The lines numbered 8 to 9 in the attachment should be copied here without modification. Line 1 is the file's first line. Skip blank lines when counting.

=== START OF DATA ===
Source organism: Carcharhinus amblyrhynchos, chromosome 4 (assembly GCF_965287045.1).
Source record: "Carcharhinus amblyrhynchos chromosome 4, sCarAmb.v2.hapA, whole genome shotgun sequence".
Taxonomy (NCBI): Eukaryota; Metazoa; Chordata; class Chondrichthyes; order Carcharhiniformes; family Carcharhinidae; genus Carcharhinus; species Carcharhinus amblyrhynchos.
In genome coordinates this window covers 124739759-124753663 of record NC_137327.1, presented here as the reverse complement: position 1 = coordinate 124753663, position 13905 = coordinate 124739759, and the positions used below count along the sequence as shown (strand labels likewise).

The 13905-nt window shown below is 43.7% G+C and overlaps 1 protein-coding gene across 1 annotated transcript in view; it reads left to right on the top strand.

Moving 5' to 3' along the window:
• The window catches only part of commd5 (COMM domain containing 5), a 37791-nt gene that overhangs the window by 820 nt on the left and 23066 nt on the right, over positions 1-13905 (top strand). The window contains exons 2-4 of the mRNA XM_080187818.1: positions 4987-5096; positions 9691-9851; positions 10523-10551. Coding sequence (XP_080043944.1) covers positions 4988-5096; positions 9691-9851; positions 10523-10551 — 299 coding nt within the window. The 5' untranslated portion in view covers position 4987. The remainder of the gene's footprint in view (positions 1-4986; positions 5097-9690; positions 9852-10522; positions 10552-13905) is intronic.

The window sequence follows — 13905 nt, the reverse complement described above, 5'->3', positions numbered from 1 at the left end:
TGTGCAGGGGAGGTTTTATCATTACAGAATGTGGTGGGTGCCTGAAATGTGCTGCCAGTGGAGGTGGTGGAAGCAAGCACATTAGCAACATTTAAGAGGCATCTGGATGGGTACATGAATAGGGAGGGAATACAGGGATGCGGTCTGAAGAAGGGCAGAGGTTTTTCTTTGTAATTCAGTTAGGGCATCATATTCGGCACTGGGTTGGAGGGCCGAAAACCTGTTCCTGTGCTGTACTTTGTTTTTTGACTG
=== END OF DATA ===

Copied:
The window sequence follows — 13905 nt, the reverse complement described above, 5'->3', positions numbered from 1 at the left end:
TGTGCAGGGGAGGTTTTATCATTACAGAATGTGGTGGGTGCCTGAAATGTGCTGCCAGTGGAGGTGGTGGAAGCAAGCACATTAGCAACATTTAAGAGGCATCTGGATGGGTACATGAATAGGGAGGGAATACAGGGATGCGGTCTGAAGAAGGGCAGAGGTTTTTCTTTGTAATTCAGTTAGGGCATCATATTCGGCACTGGGTTGGAGGGCCGAAAACCTGTTCCTGTGCTGTACTTTGTTTTTTGACTG